GREATER VANCOUVER HOUSING REPORT - NOV 2014

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 "Copyright British Columbia Real Estate Association. Reprinted with permission.” - BCREA makes no guarantees as to the accuracy or completeness of this information. 
 
 
 
 
 
 
 
Housing Report For Greater Vancouver - Third Quarter, 2014 
 

Market conditions in Vancouver have improved as a result of increasing consumer demand and a steady decline in the number homes for sale. Housing demand in Vancouver improved from a below average level to above average over the first ten months of the year. The main reasons for the increased demand were:
 
  1. Low interest rates - this helped to spur consumer demand for housing.
  2. Population growth - majority of the expected 35,000 to 36,000 net international migrants to the province settle in Metro Vancouver, creating a steady pace of housing demand.
  3. Employment growth - at 2.5 per cent contribute to the positive demand for housing.
  4. Consumer confidence - is on an upswing, with retail sales up 6.5 per cent year-over-year. 
When compared to 2013. MLS® residential sales are projected to be up nearly 17 per cent for 2014 to 33,800 units. A further 0.6 per cent increase in 2015 to 34,000 units is expected.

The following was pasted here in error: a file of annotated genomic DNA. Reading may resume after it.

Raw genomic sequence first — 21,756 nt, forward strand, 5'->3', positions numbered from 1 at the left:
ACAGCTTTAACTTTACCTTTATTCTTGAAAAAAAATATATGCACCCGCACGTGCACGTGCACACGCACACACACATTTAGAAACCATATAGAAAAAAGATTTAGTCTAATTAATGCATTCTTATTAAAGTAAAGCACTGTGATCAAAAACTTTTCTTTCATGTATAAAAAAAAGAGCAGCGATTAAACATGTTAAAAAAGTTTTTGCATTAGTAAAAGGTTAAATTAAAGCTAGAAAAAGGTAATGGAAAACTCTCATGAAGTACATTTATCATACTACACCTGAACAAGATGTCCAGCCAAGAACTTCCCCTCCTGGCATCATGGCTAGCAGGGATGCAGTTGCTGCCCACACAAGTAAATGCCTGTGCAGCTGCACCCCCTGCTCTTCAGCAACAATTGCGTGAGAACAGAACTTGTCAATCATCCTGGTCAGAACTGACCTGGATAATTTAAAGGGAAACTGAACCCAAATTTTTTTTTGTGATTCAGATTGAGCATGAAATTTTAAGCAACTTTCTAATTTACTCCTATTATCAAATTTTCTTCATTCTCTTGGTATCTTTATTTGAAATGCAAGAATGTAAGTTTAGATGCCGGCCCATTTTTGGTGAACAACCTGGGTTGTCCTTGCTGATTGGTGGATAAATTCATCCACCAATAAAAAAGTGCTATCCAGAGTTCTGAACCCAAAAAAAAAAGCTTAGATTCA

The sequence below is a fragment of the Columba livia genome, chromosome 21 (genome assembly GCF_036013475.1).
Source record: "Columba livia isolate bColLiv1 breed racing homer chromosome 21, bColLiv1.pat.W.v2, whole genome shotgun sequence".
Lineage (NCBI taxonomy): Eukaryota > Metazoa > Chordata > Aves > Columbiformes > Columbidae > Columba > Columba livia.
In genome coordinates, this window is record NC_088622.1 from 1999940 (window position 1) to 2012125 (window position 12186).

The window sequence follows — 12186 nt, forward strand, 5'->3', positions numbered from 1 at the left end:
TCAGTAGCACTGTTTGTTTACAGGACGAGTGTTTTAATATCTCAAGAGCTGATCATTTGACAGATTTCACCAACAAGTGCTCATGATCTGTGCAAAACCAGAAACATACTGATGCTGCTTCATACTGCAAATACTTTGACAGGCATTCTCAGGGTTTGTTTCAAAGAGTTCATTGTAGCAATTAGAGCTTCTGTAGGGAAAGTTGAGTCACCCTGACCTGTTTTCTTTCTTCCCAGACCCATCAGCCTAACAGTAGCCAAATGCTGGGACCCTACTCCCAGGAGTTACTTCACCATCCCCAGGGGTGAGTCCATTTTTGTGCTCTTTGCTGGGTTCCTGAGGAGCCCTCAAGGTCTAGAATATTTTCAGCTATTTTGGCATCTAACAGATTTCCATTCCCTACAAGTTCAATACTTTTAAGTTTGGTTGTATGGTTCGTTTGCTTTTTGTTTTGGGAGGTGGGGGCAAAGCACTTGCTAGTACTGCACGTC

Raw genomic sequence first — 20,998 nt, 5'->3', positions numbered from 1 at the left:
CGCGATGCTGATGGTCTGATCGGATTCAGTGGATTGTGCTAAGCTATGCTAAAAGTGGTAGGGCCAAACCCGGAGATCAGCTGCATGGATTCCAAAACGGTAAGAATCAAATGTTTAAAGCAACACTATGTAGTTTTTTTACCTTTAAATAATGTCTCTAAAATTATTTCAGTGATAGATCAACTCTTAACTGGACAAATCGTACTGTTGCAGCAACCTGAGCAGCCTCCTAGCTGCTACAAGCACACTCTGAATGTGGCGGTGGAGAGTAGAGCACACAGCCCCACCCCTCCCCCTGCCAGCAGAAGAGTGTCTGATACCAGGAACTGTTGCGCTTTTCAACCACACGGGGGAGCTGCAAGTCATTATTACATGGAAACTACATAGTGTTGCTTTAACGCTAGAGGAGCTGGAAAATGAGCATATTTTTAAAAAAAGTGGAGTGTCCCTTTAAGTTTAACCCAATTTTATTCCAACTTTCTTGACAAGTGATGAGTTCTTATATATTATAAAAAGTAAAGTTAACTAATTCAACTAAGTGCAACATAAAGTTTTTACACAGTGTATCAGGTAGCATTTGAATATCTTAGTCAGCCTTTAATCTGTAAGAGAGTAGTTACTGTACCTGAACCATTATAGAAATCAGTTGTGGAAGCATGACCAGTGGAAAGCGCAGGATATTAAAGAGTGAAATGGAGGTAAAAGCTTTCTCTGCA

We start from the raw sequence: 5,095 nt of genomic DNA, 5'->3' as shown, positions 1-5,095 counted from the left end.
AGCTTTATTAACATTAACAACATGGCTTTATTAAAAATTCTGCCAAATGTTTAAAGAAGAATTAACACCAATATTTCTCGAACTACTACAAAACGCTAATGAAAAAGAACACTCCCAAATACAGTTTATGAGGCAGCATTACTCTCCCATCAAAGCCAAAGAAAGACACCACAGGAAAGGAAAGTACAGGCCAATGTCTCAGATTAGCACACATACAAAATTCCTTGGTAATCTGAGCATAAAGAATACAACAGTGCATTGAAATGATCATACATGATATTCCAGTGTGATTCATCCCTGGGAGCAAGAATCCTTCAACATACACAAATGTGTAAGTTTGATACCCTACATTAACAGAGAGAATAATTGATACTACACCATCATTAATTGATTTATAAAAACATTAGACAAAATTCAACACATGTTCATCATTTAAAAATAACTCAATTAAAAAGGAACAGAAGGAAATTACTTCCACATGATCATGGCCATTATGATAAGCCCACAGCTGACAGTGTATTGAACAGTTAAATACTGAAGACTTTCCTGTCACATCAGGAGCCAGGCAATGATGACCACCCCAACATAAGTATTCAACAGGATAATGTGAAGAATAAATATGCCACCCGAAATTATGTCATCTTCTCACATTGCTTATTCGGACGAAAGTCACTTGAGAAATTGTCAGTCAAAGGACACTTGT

Gain in home prices

During the fall months, the market home prices were pushed higher and above the rate of inflation. The MLS® HPI Composite, the price of a typical home, was up 6 per cent in October compared to the previous year. The single-detached HPI was up almost 8 per cent while it was up just 4 per cent for apartments. The average MLS® residential price is forecast to increase 6 per cent to $814,000 this year. The average MLS® residential price is forecast to edge up 0.1 per cent to
$815,000 next year.
 

New home construction
 
The slowdown in demand for housing in Greater Vancouver in 2013, rebounded in 2014. Strong consumer demand has trimmed new home inventories, with completed and unoccupied multiple units at a three-year low. Total housing starts are on pace to increase 3.5 per cent to 19,350 units this year. Single Detached housing starts continue to trend higher and are expected to increase 6.1 per cent to 4,250 units. Multiple starts are on pace to grow 2.8 per cent to 15,100 units this year. 

Total housing starts in the Vancouver CMA are forecast to increase 1.8 per cent 19,700 in 2015, with relative balanced growth between multiple and single family
units.
 
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